The Bayit Association has a long road to travel until their dreams are realized, but they’re well on their way. It has been a close to two-year process of getting the required permits, but the first house is ready to be renovated and they are about to close on a second. The next step is to find Medicaid-approved providers to provide services to the homes.
Moshe Kinderlehrer, board member and co-publisher of The Jewish Link, said The Bayit Association is adamant about wanting the young men—and hopefully young women in a future home—to be in a Jewish environment with their peers. “There are agencies that do housing but they are not Shomer Shabbos and don’t observe kashrut,” he said. “We want them to be in the environment they grew up in—going to shul and eating with a sense of Shabbos atmosphere.” He also doesn’t want his son to live by himself with a caregiver. “I was told that the future for him would be an apartment with an aide. That’s not the vision I have.”
Money is being raised now for the purchase and renovation of new homes, but the expectation is that day-to-day operations in a home should generally be covered by government funding. The Bayit Association is beginning the process of figuring out who, from the dozens on their lists, would be a good fit to be residents of the first home. Taubes recognizes that her son may not be in the first group. “This project is not just about my own son,” she said. “It’s about helping other families in the community that may need this more. It is about having the infrastructure in place to support all of the adults with special needs in our community.”
Bringing a sense of community involvement is important to The Bayit Association, both in helping people who need housing to get it, and getting support from people with no personal need, just a recognition that these young men and women should be integrated into the community. “This is a community project we should all be supporting,” said Taubes. “Perhaps people in the community own businesses and have a spot that young adults with developmental disabilities can work in. We can be a resource when people reach out to us and we can put them in touch with agencies doing this work.”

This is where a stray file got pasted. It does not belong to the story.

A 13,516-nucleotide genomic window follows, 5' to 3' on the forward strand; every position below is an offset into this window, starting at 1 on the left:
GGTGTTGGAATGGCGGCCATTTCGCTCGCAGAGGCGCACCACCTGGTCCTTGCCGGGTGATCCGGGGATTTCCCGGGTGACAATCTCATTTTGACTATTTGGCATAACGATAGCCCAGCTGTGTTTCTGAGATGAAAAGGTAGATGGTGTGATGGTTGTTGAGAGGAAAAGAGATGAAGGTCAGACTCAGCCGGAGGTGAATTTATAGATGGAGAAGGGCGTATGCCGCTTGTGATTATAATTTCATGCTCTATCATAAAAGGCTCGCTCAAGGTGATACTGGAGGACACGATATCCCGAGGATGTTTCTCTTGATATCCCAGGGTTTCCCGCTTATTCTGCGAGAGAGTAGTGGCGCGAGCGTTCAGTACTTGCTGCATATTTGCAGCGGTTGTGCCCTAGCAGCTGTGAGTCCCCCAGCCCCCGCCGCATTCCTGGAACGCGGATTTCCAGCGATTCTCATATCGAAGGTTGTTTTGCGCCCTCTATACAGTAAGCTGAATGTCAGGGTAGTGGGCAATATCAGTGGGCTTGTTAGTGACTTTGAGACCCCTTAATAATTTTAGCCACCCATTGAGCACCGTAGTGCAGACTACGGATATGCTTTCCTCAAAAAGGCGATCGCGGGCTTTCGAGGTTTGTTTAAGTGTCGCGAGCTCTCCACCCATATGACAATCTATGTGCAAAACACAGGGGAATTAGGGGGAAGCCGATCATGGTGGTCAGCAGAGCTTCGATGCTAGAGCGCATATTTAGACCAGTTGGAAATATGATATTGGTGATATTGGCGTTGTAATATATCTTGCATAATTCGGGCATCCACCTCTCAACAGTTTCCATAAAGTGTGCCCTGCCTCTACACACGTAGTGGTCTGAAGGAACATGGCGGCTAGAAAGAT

There is also a need for board members who do not have a personal reason for getting involved but simply want to help. New board member Ronit Rubinoff joined recently and does not have a child with special needs. Rather, she was inspired by something she learned from the late Rabbi Zacharia Wallerstein z”l, who said, “Look around and see where there is a need in the world. Then go and do something about it.”
Rubinoff got to know Yachad, an organization that helps young men and women with developmental disabilities. Director Chani Herman told her about Bayit’s mission to provide housing with a Jewish atmosphere and connected her with the group. “I looked around and saw what a tremendous need there is for an organization like The Bayit in New Jersey and I felt a personal responsibility to do my part to help work towards fulfilling that need.”
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Mail a gift to: The Bayit Association / PO Box 3131 / Teaneck, NJ 07666
The Bayit Tax ID No is: 86-1535722. For those wishing to donate through a donor-advised fund, Bayit has been vetted and approved by the Jewish Communal Fund and Fidelity Charitable.
By Bracha Schwartz